And so it goes, as one state of being melts into another, with Anne, her sister, Elise, and other characters seemingly playing out parallel scenarios in which either André or Madeleine has passed away. Possibly The Height of the Storm is filtered through the mind of André, who is being overtaken by dementia, but, somehow, I think that's not it -- or not entirely; he drifts too far out of certain scenes at times. Rather, Zeller seems to be playing with both possibilities at once -- a couple together for half a century facing the loss of one partner or another -- employing narratives that, rather like its elderly lead characters, are either faltering or collapsing in on each other. It's a tricky, ambiguous game Zeller plays, and an intriguing one, rooted in a truth that eventually comes calling for us all. As anyone of a certain age knows, names, faces, and dates become scrambled over time; the details of once-cherished episodes become indistinct and events that once seemed of paramount importance devolve into anecdotes or disappear altogether. The Height of the Storm challenges us to figure out which version of events is the real one, knowing full well that such efforts will be fruitless. It's fascinating that the play is running on Broadway concurrently with a revival of Betrayal, for surely Zeller is the true inheritor of Harold Pinter's theatre of ambiguity.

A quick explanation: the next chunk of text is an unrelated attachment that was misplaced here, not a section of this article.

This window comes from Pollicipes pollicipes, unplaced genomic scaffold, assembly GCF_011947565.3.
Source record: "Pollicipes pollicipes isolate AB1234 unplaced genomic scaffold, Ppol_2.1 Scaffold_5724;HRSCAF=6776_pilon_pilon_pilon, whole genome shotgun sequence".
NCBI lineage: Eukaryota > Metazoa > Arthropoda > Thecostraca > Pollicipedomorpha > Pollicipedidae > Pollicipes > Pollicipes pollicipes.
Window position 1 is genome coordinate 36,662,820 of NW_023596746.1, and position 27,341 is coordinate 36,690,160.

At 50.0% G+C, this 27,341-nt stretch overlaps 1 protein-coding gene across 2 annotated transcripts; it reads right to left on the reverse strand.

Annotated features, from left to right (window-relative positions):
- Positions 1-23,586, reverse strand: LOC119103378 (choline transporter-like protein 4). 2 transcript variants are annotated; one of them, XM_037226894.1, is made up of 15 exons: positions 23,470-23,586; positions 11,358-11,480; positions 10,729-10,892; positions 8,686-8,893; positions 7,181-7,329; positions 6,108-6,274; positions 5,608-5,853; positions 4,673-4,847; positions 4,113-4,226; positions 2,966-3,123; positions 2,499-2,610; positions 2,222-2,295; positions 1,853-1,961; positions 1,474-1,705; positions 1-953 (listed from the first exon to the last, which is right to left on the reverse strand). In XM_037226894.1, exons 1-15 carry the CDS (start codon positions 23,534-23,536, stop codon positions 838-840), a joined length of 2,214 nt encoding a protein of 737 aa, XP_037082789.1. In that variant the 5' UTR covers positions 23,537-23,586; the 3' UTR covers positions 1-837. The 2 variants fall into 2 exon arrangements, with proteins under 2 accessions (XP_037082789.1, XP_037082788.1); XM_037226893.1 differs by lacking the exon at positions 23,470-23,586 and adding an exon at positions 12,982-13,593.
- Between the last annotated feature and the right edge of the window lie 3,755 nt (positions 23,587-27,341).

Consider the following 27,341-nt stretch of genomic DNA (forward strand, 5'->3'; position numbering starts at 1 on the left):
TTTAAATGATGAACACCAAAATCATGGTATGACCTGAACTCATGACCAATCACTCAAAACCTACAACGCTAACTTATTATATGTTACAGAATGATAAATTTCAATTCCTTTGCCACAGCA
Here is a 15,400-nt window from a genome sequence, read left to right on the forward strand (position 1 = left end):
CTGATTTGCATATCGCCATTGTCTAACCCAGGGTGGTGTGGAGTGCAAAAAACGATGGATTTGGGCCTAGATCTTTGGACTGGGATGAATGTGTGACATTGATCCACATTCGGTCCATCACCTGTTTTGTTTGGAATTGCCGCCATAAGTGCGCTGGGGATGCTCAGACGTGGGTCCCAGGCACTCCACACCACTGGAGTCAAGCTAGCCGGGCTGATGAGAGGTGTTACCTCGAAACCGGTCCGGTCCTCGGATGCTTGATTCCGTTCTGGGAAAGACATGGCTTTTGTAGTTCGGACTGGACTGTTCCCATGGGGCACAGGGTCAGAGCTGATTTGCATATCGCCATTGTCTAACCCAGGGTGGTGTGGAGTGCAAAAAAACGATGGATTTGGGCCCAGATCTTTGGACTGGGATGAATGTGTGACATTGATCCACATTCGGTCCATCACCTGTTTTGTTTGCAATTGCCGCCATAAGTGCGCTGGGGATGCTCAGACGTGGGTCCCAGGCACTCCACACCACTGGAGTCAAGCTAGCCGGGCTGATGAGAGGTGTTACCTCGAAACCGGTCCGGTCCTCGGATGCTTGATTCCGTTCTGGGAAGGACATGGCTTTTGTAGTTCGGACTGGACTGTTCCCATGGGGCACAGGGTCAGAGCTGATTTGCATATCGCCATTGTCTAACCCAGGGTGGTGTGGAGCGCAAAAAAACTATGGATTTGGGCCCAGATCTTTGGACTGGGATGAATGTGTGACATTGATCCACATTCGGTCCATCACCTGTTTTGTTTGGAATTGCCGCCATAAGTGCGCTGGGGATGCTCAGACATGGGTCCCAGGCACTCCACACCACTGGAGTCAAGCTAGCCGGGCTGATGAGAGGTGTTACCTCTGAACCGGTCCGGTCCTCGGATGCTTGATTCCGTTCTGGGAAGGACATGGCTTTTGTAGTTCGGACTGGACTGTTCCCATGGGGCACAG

Adding to the intrigue is Zeller's skill at shuffling plot details, in the process reimagining their significance. A proposed dinner of mushrooms links to a newspaper story about an elderly couple committing suicide (via poisoned fungus) at the same hotel where they -- and also André and Madeleine -- enjoyed their honeymoon. A real estate agent shows up, but he is the boyfriend of their daughter Elise, who, nevertheless, upsets André by noting rather too acutely the salability of the house. Anne, going through her father's papers, discovers in his diary a secret that throws her parents' seemingly happy marriage into question. The aforementioned flowers have apparently come without a card; later, they are found to bear evidence of a truth that André has been unable to face.